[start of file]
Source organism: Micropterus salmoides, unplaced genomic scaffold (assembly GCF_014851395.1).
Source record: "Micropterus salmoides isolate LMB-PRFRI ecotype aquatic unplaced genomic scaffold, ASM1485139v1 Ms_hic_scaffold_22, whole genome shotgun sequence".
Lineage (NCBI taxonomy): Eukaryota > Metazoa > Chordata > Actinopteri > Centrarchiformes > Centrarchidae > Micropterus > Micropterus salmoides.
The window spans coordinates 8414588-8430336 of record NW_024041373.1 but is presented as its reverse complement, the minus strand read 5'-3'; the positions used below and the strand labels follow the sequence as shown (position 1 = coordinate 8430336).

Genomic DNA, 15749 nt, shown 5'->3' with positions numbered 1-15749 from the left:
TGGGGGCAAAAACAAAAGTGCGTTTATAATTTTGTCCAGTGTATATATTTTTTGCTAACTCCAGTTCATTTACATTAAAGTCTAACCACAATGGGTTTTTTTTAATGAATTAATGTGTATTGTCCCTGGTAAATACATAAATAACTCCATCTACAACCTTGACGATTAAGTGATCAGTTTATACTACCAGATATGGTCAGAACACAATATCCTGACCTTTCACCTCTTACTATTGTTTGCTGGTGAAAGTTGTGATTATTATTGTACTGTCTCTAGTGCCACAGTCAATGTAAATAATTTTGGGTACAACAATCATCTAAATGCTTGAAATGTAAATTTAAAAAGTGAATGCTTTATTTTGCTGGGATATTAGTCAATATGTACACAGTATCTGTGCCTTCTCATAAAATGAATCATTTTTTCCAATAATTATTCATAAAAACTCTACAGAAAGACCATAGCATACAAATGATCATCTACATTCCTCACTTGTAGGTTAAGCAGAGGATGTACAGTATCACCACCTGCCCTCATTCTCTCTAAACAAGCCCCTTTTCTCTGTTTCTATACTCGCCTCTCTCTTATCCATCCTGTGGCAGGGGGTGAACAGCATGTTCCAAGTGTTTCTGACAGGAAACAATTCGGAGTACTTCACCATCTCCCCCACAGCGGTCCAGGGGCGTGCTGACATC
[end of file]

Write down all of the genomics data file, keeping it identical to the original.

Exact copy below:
Source organism: Micropterus salmoides, unplaced genomic scaffold (assembly GCF_014851395.1).
Source record: "Micropterus salmoides isolate LMB-PRFRI ecotype aquatic unplaced genomic scaffold, ASM1485139v1 Ms_hic_scaffold_22, whole genome shotgun sequence".
Lineage (NCBI taxonomy): Eukaryota > Metazoa > Chordata > Actinopteri > Centrarchiformes > Centrarchidae > Micropterus > Micropterus salmoides.
The window spans coordinates 8414588-8430336 of record NW_024041373.1 but is presented as its reverse complement, the minus strand read 5'-3'; the positions used below and the strand labels follow the sequence as shown (position 1 = coordinate 8430336).

Genomic DNA, 15749 nt, shown 5'->3' with positions numbered 1-15749 from the left:
TGGGGGCAAAAACAAAAGTGCGTTTATAATTTTGTCCAGTGTATATATTTTTTGCTAACTCCAGTTCATTTACATTAAAGTCTAACCACAATGGGTTTTTTTTAATGAATTAATGTGTATTGTCCCTGGTAAATACATAAATAACTCCATCTACAACCTTGACGATTAAGTGATCAGTTTATACTACCAGATATGGTCAGAACACAATATCCTGACCTTTCACCTCTTACTATTGTTTGCTGGTGAAAGTTGTGATTATTATTGTACTGTCTCTAGTGCCACAGTCAATGTAAATAATTTTGGGTACAACAATCATCTAAATGCTTGAAATGTAAATTTAAAAAGTGAATGCTTTATTTTGCTGGGATATTAGTCAATATGTACACAGTATCTGTGCCTTCTCATAAAATGAATCATTTTTTCCAATAATTATTCATAAAAACTCTACAGAAAGACCATAGCATACAAATGATCATCTACATTCCTCACTTGTAGGTTAAGCAGAGGATGTACAGTATCACCACCTGCCCTCATTCTCTCTAAACAAGCCCCTTTTCTCTGTTTCTATACTCGCCTCTCTCTTATCCATCCTGTGGCAGGGGGTGAACAGCATGTTCCAAGTGTTTCTGACAGGAAACAATTCGGAGTACTTCACCATCTCCCCCACAGCGGTCCAGGGGCGTGCTGACATC